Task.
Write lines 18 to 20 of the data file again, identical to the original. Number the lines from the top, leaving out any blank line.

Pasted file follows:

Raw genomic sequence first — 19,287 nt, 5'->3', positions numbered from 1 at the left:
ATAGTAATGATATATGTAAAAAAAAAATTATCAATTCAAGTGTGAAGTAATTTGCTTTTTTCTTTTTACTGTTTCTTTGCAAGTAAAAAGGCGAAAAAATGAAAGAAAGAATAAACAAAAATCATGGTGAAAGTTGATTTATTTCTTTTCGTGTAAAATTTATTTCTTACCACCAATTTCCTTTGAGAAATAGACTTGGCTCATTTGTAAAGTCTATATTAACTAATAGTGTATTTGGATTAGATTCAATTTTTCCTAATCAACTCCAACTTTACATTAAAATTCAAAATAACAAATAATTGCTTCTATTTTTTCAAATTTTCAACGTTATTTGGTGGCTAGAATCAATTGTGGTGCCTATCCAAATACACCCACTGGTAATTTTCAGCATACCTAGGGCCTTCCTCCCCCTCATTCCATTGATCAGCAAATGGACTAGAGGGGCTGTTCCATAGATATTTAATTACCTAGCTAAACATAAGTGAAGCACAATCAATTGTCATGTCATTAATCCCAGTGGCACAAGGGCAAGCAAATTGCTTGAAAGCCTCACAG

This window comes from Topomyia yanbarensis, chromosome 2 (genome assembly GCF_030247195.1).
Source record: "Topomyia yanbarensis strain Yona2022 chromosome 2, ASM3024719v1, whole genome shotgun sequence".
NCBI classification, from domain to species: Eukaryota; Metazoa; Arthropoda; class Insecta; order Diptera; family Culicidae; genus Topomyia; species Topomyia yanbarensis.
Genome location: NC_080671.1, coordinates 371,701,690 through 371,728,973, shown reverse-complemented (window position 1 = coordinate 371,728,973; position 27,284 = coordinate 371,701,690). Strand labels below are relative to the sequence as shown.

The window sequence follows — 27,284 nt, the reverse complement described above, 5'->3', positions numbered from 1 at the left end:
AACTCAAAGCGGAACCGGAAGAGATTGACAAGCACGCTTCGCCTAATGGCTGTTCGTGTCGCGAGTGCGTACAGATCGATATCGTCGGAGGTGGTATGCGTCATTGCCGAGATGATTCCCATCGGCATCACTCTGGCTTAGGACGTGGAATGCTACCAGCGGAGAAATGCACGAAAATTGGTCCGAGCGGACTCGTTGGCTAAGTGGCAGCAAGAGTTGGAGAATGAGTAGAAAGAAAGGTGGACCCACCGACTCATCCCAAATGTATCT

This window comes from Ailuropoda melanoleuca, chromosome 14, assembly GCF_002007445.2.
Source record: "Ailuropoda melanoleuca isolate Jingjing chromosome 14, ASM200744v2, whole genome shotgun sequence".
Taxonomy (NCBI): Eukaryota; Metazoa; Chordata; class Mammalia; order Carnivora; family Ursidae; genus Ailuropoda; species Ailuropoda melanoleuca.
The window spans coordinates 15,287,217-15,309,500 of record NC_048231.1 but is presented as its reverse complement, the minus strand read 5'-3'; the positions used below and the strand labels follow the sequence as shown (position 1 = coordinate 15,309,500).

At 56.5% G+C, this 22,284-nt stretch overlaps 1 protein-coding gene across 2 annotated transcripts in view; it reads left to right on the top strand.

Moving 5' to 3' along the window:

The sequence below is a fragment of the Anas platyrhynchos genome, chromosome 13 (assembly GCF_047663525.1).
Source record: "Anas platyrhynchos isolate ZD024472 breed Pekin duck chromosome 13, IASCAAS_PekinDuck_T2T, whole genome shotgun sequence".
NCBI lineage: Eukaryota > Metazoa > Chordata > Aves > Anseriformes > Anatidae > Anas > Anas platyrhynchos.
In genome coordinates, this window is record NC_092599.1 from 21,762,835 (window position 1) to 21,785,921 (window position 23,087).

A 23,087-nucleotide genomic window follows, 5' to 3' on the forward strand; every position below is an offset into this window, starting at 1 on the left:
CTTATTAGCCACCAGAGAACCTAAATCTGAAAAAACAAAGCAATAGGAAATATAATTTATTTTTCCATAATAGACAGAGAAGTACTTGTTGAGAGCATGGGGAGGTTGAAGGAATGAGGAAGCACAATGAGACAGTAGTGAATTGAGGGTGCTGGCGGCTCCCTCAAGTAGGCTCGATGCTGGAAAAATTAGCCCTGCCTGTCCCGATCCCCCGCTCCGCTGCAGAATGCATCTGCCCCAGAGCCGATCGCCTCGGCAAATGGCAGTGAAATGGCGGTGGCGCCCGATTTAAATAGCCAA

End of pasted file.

In genome coordinates, this window is record NC_092599.1 from 21,762,835 (window position 1) to 21,785,921 (window position 23,087).

A 23,087-nucleotide genomic window follows, 5' to 3' on the forward strand; every position below is an offset into this window, starting at 1 on the left:
CTTATTAGCCACCAGAGAACCTAAATCTGAAAAAACAAAGCAATAGGAAATATAATTTATTTTTCCATAATAGACAGAGAAGTACTTGTTGAGAGCATGGGGAGGTTGAAGGAATGAGGAAGCACAATGAGACAGTAGTGAATTGAGGGTGCTGGCGGCTCCCTCAAGTAGGCTCGATGCTGGAAAAATTAGCCCTGCCTGTCCCGATCCCCCGCTCCGCTGCAGAATGCATCTGCCCCAGAGCCGATCGCCTCGGCAAATGGCAGTGAAATGGCGGTGGCGCCCGATTTAAATAGCCAA